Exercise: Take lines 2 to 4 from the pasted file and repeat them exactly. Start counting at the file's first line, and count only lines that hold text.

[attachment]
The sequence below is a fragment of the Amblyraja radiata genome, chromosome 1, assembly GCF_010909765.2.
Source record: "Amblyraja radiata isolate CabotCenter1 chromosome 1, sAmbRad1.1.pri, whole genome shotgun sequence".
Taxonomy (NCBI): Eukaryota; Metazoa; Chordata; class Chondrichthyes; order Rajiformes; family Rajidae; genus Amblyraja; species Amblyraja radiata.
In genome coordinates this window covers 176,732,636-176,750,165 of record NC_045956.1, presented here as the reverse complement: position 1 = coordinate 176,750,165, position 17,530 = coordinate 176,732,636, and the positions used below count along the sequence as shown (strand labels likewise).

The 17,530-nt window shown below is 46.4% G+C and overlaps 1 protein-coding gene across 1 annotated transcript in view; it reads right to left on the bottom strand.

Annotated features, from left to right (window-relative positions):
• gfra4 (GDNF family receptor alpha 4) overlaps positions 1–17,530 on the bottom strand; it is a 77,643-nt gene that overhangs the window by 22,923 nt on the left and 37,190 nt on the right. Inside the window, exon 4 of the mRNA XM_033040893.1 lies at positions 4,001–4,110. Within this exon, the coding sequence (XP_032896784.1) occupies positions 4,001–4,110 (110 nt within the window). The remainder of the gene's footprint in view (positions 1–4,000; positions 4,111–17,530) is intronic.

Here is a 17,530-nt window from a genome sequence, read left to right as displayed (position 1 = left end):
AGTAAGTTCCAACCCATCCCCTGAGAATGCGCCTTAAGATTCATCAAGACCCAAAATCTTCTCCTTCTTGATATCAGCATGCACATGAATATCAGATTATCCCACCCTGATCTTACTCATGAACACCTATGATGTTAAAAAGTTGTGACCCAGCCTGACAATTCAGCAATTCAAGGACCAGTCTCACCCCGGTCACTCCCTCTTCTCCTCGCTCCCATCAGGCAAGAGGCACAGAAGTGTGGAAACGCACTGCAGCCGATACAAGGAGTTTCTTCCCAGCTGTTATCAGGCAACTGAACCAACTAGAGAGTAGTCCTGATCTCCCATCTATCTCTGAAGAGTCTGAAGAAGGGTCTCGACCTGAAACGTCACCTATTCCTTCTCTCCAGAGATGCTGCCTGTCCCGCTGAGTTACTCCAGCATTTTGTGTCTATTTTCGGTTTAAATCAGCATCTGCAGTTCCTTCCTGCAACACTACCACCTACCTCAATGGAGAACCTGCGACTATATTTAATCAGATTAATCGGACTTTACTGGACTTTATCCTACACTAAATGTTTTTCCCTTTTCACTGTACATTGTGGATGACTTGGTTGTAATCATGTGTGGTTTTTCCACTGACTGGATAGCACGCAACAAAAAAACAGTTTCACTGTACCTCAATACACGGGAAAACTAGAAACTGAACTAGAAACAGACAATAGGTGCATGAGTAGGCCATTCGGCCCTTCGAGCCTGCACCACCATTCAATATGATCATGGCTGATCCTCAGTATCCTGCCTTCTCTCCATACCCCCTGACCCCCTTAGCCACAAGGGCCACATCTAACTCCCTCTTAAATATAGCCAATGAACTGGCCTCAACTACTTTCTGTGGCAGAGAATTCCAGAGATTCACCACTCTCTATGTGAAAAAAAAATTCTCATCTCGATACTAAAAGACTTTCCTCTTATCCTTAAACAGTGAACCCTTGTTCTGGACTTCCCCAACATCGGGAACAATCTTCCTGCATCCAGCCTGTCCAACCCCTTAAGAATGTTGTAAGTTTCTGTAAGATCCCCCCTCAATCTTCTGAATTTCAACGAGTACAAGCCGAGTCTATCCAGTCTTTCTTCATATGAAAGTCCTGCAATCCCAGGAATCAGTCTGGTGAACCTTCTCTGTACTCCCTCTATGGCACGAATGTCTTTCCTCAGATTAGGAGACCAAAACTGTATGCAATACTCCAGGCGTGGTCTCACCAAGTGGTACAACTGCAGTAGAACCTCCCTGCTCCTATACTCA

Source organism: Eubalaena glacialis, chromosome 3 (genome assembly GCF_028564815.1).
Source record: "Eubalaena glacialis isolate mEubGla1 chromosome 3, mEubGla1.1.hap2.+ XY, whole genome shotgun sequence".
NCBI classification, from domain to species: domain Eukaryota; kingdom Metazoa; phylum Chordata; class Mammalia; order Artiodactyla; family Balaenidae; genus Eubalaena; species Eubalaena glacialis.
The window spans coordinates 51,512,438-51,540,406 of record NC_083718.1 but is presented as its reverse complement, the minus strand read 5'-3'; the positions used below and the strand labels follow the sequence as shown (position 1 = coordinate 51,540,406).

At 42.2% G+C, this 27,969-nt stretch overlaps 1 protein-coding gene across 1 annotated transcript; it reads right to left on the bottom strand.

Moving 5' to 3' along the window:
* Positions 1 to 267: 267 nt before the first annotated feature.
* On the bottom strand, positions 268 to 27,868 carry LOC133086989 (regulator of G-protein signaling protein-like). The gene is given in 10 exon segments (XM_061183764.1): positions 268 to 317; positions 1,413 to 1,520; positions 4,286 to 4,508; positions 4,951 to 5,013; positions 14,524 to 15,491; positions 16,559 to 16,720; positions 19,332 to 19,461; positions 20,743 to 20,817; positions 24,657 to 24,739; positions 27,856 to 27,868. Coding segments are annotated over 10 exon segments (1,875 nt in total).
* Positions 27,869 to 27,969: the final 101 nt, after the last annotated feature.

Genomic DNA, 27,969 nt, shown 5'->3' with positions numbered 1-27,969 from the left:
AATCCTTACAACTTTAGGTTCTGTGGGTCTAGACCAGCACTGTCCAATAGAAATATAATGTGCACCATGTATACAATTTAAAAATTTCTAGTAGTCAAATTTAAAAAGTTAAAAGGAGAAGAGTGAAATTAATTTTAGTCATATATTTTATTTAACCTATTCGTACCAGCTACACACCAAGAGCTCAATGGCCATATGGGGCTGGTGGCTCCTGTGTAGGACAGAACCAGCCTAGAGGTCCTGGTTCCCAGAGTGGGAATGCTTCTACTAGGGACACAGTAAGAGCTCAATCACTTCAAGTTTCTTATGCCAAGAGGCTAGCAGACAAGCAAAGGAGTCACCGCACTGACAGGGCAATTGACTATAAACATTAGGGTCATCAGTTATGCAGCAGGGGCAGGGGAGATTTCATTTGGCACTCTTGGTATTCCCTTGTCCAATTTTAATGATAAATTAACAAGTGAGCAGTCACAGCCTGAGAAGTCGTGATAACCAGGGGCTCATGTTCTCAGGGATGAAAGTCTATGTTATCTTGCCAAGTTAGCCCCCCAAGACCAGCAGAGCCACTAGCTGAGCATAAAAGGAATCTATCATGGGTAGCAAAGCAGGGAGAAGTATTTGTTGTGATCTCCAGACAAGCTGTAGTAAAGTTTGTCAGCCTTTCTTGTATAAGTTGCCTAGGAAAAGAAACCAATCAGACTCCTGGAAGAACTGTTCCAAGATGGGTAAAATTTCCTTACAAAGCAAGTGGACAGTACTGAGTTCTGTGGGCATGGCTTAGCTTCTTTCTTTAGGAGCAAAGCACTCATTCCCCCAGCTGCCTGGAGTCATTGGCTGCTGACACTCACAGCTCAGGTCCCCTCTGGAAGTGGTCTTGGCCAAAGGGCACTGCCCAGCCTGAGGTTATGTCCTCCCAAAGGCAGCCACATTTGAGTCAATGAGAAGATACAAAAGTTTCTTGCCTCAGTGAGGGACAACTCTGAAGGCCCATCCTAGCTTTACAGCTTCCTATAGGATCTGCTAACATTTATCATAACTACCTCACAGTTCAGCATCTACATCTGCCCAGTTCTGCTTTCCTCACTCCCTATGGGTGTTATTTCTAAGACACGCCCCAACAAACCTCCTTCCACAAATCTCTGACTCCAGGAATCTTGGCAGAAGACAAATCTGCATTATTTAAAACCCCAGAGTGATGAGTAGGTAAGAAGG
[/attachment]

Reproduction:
Source record: "Amblyraja radiata isolate CabotCenter1 chromosome 1, sAmbRad1.1.pri, whole genome shotgun sequence".
Taxonomy (NCBI): Eukaryota; Metazoa; Chordata; class Chondrichthyes; order Rajiformes; family Rajidae; genus Amblyraja; species Amblyraja radiata.
In genome coordinates this window covers 176,732,636-176,750,165 of record NC_045956.1, presented here as the reverse complement: position 1 = coordinate 176,750,165, position 17,530 = coordinate 176,732,636, and the positions used below count along the sequence as shown (strand labels likewise).